Kicking things off at $25,990, the 1.6 Authentique misses out on colour-coded door mirrors, climate control, leather-wrapped steering wheel/gearshift, heat-reflective windscreen and driver’s seat lumbar adjustment found on the $31,990 Dynamique, which in turn does without leather trim and the $1990 panoramic sunroof option available on the $34,990 Dynamique LX.
Wheel specifications are a further point of differentiation, with the Authentique using 15-inch steel wheels with plastic covers, Dynamique using 16-inch alloys and the LX grade getting 17-inch alloys. All models have a full-size spare wheel.
The $33,990 three-door Sport is based on the Dynamique LX grade and has few unique features other than the additional airbags.
Megane Authentique manual – $25,990
Megane Authentique auto – $28,190
Megane Dynamique manual – $31,990
Megane Dynamique auto – $34,190
Megane Dynamique LX manual – $34,990
Megane Dynamique LX auto – $37,190
Megane Dynamique LX Sport manual(3-door) – $33,990
Megane Dynamique LX Sport auto(3-door) – $36,190
DRIVE IMPRESSIONS:AT THIS price, and pitted against strong rivals including the Ford Focus, Peugeot 307 and in 2004 the all-new Volkswagen Golf and Holden Astra, the Renault Megane would have to be good. Damn good.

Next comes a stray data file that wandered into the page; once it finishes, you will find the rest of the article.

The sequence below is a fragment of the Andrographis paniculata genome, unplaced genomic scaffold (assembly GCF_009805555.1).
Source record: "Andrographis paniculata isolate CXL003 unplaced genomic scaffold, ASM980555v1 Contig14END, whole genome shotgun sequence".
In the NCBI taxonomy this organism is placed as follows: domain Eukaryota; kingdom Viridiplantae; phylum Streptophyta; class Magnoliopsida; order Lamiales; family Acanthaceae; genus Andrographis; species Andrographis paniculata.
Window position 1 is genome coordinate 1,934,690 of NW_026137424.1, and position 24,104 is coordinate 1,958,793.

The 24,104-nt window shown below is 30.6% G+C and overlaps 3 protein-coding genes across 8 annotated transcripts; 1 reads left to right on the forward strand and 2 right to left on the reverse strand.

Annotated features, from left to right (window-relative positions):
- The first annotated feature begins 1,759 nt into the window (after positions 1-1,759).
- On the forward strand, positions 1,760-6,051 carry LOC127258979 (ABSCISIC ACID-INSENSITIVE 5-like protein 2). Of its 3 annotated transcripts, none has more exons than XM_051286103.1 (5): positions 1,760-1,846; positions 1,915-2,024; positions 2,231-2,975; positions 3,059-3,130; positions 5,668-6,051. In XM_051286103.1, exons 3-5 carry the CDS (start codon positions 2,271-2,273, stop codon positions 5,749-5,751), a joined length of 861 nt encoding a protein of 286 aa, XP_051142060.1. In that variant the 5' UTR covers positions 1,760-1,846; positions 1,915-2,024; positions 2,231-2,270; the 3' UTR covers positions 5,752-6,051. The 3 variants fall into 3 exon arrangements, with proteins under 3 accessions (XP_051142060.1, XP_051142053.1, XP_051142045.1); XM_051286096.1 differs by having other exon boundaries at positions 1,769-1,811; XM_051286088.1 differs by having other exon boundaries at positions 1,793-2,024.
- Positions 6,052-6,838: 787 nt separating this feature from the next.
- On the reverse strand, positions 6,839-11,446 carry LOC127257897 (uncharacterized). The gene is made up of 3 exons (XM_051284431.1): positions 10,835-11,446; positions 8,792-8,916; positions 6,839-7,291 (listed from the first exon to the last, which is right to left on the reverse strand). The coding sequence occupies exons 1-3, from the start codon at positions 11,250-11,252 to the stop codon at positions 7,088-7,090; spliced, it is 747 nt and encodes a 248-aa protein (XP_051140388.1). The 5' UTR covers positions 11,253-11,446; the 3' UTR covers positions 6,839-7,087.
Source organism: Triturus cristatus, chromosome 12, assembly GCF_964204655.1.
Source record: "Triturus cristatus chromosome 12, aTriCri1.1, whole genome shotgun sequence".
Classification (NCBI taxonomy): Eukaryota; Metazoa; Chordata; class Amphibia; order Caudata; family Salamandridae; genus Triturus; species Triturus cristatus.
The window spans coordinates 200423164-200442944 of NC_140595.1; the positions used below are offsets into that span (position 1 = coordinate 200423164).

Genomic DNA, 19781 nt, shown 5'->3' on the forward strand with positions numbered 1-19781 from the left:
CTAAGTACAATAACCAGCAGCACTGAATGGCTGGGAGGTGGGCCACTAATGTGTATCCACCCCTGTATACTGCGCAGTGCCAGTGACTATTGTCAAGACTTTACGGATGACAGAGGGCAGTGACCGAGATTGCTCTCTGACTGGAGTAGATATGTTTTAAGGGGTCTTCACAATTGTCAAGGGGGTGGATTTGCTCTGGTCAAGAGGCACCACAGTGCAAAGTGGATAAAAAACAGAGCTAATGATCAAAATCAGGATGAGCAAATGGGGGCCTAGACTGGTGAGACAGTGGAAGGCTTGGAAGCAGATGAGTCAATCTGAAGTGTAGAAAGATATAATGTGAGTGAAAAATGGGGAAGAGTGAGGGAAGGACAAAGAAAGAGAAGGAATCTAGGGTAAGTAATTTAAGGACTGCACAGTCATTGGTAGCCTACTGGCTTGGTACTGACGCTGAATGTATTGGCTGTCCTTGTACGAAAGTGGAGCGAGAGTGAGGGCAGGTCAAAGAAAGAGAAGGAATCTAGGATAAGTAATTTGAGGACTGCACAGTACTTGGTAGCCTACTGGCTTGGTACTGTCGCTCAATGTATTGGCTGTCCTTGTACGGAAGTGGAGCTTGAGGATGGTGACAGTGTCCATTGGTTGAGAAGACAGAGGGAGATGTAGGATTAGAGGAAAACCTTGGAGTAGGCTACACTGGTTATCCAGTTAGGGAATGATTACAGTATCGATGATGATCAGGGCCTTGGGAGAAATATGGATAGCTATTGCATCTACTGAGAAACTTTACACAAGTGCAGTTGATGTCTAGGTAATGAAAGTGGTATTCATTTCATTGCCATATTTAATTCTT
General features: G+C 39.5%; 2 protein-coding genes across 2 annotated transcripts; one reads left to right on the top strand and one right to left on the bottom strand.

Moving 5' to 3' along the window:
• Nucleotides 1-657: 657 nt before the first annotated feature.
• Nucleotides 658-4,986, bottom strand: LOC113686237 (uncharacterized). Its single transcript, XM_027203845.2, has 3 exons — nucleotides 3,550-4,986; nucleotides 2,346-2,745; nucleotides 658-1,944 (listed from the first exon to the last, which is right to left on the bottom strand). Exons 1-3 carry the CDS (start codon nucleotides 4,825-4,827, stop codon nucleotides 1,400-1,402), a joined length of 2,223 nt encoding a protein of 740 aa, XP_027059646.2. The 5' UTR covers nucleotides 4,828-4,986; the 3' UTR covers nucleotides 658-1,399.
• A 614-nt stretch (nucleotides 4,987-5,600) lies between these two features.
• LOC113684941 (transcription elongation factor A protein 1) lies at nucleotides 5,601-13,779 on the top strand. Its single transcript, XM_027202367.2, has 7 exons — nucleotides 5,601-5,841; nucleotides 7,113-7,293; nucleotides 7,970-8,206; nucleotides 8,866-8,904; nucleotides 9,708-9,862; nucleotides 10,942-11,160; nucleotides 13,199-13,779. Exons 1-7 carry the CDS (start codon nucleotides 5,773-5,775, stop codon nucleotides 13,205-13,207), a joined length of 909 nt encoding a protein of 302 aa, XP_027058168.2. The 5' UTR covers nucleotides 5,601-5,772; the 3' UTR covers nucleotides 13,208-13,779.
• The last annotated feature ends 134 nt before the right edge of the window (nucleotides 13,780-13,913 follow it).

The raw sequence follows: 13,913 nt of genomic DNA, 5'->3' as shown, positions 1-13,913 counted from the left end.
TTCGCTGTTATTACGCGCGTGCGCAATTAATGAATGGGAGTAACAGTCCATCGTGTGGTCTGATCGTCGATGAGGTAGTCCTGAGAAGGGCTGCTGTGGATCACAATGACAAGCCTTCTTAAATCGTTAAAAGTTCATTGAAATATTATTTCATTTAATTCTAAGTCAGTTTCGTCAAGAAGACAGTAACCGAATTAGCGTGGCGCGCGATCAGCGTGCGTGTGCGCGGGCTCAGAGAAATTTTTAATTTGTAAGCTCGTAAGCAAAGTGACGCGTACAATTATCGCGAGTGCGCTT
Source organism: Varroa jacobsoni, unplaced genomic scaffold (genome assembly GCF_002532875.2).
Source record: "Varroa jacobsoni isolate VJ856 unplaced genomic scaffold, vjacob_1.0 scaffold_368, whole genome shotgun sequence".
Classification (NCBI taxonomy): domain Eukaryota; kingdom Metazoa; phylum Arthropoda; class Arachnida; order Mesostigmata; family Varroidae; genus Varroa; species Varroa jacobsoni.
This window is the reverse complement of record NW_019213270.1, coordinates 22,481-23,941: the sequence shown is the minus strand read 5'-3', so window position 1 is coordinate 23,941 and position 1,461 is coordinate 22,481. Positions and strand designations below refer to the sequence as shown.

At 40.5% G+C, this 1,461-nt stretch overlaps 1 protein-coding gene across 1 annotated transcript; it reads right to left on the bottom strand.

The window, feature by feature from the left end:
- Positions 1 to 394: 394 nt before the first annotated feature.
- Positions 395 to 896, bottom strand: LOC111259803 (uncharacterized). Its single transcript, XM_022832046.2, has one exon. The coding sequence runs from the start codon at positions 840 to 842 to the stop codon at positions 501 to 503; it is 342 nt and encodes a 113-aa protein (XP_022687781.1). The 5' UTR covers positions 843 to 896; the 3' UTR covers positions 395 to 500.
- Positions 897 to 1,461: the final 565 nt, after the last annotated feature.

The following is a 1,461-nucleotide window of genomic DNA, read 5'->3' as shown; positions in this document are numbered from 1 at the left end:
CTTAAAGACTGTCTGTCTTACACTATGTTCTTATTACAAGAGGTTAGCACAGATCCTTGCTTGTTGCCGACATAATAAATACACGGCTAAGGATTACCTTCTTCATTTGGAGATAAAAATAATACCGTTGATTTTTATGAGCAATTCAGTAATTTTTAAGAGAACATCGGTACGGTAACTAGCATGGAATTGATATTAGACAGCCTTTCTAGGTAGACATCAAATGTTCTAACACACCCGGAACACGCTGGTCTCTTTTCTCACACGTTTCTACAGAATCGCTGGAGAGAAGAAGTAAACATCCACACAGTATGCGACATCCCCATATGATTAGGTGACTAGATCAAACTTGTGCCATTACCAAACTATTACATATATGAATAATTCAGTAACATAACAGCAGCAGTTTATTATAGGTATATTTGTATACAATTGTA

And for the most part, it is.
Its shocking rear end alone almost guarantees it will be destined for lone hands rather than legions of new customers. But Renault and its unrepentant chief designer Patrick Le Quement do at least deserve some credit in exciting the senses – something that applies, to a certain extent, to the driving as well as the ogling.
With no 1.6-litre versions available at launch in Melbourne this week, our first Australian tour was limited to the 2.0-litre Dynamique auto. It emerged as a solid, competent performer on wide-horizon stretches and when the road starts to tighten.
This is no Clio Renault Sport for sheer driver involvement. For that, we must wait for the Megane RS version due in about 12 months.
Its most endearing attributes are its smooth and honest engine performance, responsive automatic transmission, good brake feel, absorbent ride across broken bitumen and solid handling characteristics including decent grip levels from the 16-inch tyres and a good handle on undue roll during quick directional changes.